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Structure/Function Determinants of Platelet Granule Secretion - Resubmission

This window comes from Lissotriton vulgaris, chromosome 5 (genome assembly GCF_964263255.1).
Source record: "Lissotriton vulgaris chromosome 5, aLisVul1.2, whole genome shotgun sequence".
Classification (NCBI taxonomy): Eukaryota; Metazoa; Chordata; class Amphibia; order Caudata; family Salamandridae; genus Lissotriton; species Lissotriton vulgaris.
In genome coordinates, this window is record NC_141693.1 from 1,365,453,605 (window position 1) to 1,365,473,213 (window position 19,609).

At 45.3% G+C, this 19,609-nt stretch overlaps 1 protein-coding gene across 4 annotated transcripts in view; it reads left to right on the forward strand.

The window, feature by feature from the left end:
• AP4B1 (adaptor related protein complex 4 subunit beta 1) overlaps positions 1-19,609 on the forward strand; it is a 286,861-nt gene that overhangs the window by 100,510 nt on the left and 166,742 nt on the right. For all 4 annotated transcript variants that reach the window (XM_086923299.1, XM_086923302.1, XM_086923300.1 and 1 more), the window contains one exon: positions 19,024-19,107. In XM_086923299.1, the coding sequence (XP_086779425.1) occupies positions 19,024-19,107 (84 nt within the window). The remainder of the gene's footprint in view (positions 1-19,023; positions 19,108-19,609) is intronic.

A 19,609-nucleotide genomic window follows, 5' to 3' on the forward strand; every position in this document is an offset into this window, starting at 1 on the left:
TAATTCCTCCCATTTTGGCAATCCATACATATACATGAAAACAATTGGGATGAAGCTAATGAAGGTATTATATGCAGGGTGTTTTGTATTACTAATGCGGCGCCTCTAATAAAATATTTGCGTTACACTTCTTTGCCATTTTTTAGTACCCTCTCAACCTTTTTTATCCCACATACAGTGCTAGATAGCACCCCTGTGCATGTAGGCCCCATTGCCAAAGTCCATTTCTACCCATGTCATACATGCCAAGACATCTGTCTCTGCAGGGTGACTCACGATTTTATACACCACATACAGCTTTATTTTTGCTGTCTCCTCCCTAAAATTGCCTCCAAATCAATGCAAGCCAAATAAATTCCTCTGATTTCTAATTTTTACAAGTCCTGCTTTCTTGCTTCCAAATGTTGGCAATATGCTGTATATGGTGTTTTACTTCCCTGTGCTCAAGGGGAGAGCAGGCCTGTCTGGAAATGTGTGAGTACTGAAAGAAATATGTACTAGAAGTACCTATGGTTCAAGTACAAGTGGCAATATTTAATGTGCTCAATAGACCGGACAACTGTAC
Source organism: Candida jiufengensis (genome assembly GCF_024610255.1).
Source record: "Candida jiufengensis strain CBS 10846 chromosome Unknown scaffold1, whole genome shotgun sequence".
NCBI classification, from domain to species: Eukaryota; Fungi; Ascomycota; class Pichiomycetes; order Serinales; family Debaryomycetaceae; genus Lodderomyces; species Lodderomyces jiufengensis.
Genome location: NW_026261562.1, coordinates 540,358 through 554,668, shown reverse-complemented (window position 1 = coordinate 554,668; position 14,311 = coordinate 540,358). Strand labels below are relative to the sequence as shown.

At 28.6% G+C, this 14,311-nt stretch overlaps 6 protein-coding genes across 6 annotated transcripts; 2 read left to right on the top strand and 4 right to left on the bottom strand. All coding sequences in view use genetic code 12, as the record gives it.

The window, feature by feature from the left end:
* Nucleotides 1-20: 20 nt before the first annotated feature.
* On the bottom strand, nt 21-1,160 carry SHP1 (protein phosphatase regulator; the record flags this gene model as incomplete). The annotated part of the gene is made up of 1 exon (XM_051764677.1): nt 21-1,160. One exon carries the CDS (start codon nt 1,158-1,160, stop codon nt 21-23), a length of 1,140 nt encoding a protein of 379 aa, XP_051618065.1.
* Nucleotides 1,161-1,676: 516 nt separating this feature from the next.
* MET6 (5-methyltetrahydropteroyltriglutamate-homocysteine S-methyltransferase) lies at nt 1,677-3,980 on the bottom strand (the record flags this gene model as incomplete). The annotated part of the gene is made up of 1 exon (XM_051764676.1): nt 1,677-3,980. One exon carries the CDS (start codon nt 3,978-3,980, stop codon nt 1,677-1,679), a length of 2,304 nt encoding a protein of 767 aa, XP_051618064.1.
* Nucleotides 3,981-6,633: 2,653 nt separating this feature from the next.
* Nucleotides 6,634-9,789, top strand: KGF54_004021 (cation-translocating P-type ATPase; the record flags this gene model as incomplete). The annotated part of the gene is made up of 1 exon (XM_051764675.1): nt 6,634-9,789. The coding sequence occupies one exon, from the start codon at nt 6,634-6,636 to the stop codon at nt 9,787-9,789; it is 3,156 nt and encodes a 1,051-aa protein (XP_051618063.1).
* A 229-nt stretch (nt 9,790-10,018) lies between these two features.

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PROJECT SUMMARY/ABSTRACT Scientific Premise: The platelet release reaction is central to thrombosis, hemostasis, and thus is critical for vascular function. Although this reaction permits platelets to control micro-environments at damaged vascular sites, we have scarce knowledge of the structural elements that regulate the extrusion of platelet cargo from ?- granules and allow its incorporation into a growing thrombus. Thus, ultrastructural studies of resting and agonist-activated mouse and human platelets are needed to gain new insights into the infrastructure of this process. Specific Aim 1: Map ?-granule release within the hemostatic thrombus to determine the relative distributions of granule-PM, granule-granule, and granule-canalicular system (CS) fusion events. We hypothesize that the events underlying granule fusion differ between the core vs. the shell of a growing thrombus. We will generate high-resolution, 3D models of platelets at progressive stages of activation within the growing thrombus to precisely define membrane fusion events and thus the mechanism of cargo release in distinct regions of the thrombus. Specific Aim 2: Determine how spatial the distribution/association of ?-granule cargo proteins regulate the kinetics of release. We reported that von Willebrand factor (VWF) and fibrinogen (Fg) map to non-overlapping zones within the same ?-granule (Pokrovskaya et al., 2017a), demonstrating the potential for cargo packaging heterogeneity. In this Aim, we will define the distribution of other ?-granule cargo within the granule matrix using immunogold labeling/super-resolution microscopy and biochemistry to map ?protein neighborhoods?. The findings will shed light on how packaging structures regulate cargo release rates. Specific Aim 3: Determine, in vivo, how neck/pipe dynamics affect agonist-induced release rates. These experiments will utilize live-cell imaging techniques to define the dynamics of pipes/necks and explicitly demonstrate their regulation of agonist-induced cargo release for the first time. Impact: A research priority of the American Society of Hematology is to understand clot formation. Despite this focus, we lack clear pictures of how platelet cargo release is controlled by spatial, temporal, and agonist signals and the contributions of these signals to thrombosis at the site of vascular damage. We need an ultrastructural view of the platelet cargo release process as the framework to understand these physiological events. Otherwise, the design of therapies to control platelet activity and hemostasis lack a rational and predictive conceptual framework. To meet this challenge, our project concentrates on ?-granules, the largest and most abundant storage granule in the platelet and the source of myriad effects on the vascular microenvironment. Our findings will yield new insights into how platelet secretion is spatially and temporally regulated in the growing thrombus.

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